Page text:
Sunday brought us a very sunny morning with 3.6 hours of strong sunshine, which raised the maximum temperature to 22.7C (+6C) just after 2pm. As we passed midday thin cloud began encroaching from the south slowly reducing the strength of the sun until the first light spots of rain became apparent just before 3.30pm, but came to nothing as the storm broke up and dissipated as it moved in from the coast.
The preceding night was warm and dry so this bee decided to stay out overnight and at 08.00 was still attached, upside down, to the allium flower and was waiting for warmth from the sun’s rays to raise it’s temperature before it flew off shortly after this image was taken.
The yellow warning of heavy rain from the Meteorological Office, however, did materialise as just after 00.30 this morning there was heavy rain for a couple of hours, amounting to 6.8mm. This brings the total for May to exactly 80mm, being 20mm above the 33-year average for Marlborough.
It was a mild night due to the thick cloud so that the thermometer did not drop below 13.4C at 05.33. With no sun this morning the thermometer read 13.9C at 08.00.
Yesterday was a much more normal day with a peak temperature of 21.0C (average is 16.62C) at 15.42. Strong sunshine was limited to 1.19 hours but at those times the UV level rose to the ‘Very High’ level.
Overnight the thermometer slowly dropped to a minimum of 10.4C (almost 4C above average) just before 5.30am but quickly recovered to 15.6C at the time readings were taken at 08.00.
A dry day after the thunderstorms of the previous night, with the rainfall total standing at 73.2mm when the average for May is 60.5C.
This morning has arrived with strong sunshine as soon as the sun showed itself above the horizon.
With wall to wall sunshine yesterday it is not surprising to find that the maximum temperature eased upwards a little, from the previous day, to 26.3C at 16.29, which is 10C above the average for May. I recorded 15.84 hours of strong sunshine, the greatest number of hours since this equipment was installed in April 2014.
It is interesting to note that although we had continuous sunshine the peak solar radiation was the lowest for 8 days due to air pollution.
The temperature slowly ebbed away overnight to a minimum of 14.9C at 03.07, making it the warmest night this month and the warmest night since 10th September 2016.
All changed after this time as cloud from approaching thunderstorms stopped the temperature decline with thunder heard at 04.25 and very heavy rain starting at 04.40 amounting to 5.9mm. At this time there was an eery orange / yellow light as the thunder clouds started to obscure the sky just as the strong light from the sun began to emerge. The thunder continued until around 05.30.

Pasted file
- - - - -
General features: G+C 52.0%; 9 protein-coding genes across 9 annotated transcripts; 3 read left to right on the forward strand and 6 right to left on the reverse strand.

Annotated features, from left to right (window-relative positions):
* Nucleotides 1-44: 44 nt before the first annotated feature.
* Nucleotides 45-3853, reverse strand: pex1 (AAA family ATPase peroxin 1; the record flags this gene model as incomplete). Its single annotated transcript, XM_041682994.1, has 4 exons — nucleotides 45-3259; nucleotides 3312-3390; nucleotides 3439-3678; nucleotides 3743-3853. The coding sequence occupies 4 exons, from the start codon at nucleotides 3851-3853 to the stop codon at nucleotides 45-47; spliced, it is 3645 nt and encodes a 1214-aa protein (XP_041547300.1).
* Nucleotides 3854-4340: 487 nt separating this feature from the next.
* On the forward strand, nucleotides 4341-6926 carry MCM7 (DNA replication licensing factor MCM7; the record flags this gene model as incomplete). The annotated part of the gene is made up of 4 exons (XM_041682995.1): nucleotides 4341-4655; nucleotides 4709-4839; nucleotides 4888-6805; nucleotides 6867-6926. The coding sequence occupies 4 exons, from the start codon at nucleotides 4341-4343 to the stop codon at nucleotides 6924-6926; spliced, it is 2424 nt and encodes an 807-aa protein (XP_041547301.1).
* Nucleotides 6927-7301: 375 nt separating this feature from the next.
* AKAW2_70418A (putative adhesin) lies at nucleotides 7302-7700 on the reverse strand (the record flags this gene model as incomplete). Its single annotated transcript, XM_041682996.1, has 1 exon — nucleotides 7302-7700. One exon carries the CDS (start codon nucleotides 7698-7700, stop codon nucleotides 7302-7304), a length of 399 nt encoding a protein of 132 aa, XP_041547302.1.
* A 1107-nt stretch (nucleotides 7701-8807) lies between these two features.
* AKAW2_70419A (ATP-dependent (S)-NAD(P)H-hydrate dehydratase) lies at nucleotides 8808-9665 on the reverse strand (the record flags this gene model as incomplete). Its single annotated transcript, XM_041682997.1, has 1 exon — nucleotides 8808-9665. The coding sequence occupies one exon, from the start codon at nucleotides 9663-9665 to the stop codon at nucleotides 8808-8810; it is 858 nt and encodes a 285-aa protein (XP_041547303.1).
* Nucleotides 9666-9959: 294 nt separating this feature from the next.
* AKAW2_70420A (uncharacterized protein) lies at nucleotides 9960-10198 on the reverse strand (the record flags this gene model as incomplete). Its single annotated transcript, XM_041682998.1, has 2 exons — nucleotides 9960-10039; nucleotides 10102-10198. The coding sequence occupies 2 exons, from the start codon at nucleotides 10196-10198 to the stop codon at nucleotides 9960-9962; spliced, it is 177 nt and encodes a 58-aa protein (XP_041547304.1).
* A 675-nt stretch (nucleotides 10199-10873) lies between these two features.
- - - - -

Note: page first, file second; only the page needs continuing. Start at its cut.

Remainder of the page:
At the time readings are taken, that is 08.00, the thick cloud was breaking and the sun beginning to break through.
We have to look back in the records to find that the maximum temperature yesterday, of 26.2C, was the warmest day since August 24th 2016. It was almost 10C above the May average, reached just after 3pm. All this fine weather due to a plume of continental air.
The strong sunshine amounted to 9.62 hours, the second highest total this month, which pushed the UV level into the ‘Very High’ category again.
The dry, warm spell has meant that the rate of evaporation from ground sources and plant life now exceeds 4mm/day with the total for May of 68.1mm exceeding the above average rainfall total of 67.3mm.
Overnight the thermometer fell slowly to a minimum of 11.8C at 05.25 but picked up quickly to reach 16.8C at 08.00, when readings are taken.
This morning the sun was strong as soon as it rose above the horizon with the promise of another fine day. However, the barometric pressure is falling so this will probably be the last of the days with high sunshine and UV readings.
With 7.78 hours of strong sunshine and the UV level into the ‘Very High’ category, yesterday was a glorious day, The continental air lifted the temperature to a maximum of 24.9C at 15.51, making it not only the warmest day this month but the warmest day since 15th September 2016.
Overnight the temperature dropped steadily away to a minimum of 9.4C at 05.31, a little lower than previous nights. This lower temperature caused fog to form with visibility down to 1,100m, which quickly dispersed as the sun grew stronger after dawn so that by 07.00, only misty conditions prevailed.
By 08.00 the strong sunshine had quickly boosted the temperature to 18.1C, which is 1.5C above the May maximum, making it the warmest morning since 6th September.
The soil temperature at a depth of 5cm has been warming significantly so that at 08.00 this morning was reading 17.2C.